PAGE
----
In Post-Meltdown Muddle, Lenders Tighten Standards

I read this article this morning and felt like it did a good job of summing up what my buyers are going through in securing home loans.  One thing that it doesn’t touch on is the issue with getting loans for CONDOS.  If you are thinking of buying a condo before the prices increase any further, talk to me about the best strategies to obtain a loan and which complexes are “loan friendly”.

As a consumer with good credit and a 10-year history of paying his mortgage on time, Ed McLaughlin expected that his record would put him in good stead with his bank.

But when he approached his lender, Charlotte, N.C.-based Bank of America, about refinancing his existing mortgage or qualifying for a new loan, McLaughlin felt like a brand-new customer just off the street.

“They said new banking laws required that I jump through all the hoops, which I thought was a little odd because my record with Bank of America had been good,” said McLaughlin. “All the new paperwork, all the new guidelines they were now required to administer. All that was going to complicate it.”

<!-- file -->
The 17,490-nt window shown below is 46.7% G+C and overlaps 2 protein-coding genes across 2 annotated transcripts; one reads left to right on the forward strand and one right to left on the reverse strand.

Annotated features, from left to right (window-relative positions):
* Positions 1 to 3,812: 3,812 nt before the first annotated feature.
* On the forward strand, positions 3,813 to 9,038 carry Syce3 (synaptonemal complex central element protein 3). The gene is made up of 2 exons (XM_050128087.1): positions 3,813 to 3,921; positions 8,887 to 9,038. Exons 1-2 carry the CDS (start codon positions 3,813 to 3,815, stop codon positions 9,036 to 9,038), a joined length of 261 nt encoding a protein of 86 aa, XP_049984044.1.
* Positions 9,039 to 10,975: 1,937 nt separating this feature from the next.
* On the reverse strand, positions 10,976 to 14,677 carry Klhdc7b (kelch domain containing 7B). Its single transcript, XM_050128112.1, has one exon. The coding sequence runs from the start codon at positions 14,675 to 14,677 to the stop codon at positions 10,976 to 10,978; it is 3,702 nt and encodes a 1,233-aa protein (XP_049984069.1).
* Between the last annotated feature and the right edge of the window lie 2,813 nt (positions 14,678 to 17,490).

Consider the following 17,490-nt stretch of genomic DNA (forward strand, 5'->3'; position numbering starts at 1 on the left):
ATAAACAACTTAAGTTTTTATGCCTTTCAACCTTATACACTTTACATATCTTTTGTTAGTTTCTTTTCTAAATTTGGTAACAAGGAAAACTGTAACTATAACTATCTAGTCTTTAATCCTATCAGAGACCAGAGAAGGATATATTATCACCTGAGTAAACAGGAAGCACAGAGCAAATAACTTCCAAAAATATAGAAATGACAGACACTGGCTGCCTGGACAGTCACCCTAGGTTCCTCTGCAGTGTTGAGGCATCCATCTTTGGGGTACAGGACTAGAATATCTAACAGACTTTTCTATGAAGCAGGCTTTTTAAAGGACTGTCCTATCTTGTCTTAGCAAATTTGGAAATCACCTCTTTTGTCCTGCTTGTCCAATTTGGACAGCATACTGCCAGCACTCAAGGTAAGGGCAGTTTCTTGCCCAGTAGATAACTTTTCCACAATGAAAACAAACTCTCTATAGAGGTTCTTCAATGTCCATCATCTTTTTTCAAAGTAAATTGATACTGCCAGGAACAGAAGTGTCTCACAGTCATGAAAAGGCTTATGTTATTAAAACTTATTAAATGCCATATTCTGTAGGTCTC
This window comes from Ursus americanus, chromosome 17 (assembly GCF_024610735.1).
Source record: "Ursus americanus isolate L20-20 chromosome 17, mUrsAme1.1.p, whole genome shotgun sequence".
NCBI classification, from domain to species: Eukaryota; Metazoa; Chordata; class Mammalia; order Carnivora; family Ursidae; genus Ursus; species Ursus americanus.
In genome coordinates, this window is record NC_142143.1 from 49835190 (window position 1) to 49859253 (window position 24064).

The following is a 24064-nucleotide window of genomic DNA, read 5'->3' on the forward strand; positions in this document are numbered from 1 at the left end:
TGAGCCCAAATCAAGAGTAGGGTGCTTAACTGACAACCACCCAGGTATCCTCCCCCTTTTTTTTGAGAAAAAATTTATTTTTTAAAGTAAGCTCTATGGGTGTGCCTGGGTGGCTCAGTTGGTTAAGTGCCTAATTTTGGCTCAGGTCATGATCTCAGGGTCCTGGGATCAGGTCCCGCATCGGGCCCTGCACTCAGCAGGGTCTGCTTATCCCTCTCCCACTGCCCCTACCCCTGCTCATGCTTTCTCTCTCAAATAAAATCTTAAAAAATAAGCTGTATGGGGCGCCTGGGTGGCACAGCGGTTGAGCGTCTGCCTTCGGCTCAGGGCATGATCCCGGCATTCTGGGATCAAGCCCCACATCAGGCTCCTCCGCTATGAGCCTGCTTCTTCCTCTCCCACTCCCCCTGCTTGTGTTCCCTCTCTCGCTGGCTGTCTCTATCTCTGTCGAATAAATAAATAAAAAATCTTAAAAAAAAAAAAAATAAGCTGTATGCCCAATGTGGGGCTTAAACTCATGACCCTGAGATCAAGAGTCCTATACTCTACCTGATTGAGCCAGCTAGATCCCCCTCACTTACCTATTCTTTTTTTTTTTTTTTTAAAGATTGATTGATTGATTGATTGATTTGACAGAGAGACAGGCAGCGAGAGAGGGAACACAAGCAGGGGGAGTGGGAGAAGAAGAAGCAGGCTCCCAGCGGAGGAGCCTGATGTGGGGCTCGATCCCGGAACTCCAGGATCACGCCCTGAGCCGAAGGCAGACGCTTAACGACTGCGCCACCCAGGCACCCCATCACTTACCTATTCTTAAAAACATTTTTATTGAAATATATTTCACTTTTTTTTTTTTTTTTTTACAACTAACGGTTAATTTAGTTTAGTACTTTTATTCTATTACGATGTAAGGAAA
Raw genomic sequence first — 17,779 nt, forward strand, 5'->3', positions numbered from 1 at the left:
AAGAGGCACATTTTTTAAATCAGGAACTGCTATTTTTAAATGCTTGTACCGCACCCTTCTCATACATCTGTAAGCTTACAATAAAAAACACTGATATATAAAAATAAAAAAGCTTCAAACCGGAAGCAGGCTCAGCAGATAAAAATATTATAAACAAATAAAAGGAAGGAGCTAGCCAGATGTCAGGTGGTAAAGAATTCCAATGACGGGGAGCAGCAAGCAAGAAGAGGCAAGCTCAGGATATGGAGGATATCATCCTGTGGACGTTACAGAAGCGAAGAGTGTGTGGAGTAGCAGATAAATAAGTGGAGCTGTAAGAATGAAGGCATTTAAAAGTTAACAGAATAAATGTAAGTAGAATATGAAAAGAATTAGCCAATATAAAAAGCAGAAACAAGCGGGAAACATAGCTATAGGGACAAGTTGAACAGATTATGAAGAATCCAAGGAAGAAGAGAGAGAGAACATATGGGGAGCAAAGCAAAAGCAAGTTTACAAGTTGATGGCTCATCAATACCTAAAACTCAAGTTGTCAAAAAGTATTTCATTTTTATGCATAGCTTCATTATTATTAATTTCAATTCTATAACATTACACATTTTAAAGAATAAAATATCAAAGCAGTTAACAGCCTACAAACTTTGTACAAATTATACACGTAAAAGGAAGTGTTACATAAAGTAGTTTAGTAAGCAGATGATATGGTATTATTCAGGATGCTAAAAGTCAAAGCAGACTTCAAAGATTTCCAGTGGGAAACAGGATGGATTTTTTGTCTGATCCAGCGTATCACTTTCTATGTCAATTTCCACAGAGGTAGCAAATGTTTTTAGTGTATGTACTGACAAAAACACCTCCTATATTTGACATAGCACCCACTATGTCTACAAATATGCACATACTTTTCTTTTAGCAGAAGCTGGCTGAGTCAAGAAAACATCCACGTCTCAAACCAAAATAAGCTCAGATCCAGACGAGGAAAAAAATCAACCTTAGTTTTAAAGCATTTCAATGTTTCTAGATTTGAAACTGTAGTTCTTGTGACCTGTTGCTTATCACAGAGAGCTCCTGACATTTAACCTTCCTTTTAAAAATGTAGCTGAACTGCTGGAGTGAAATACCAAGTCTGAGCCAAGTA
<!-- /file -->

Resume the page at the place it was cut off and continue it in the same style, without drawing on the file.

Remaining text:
McLaughlin wasn’t being singled out—he was simply finding out firsthand how the residential mortgage industry has changed since the housing meltdown. After a period when too many lenders focused just on getting people into homes—and not on whether they could afford them—the pendulum has swung back in the other direction.  READ ON:

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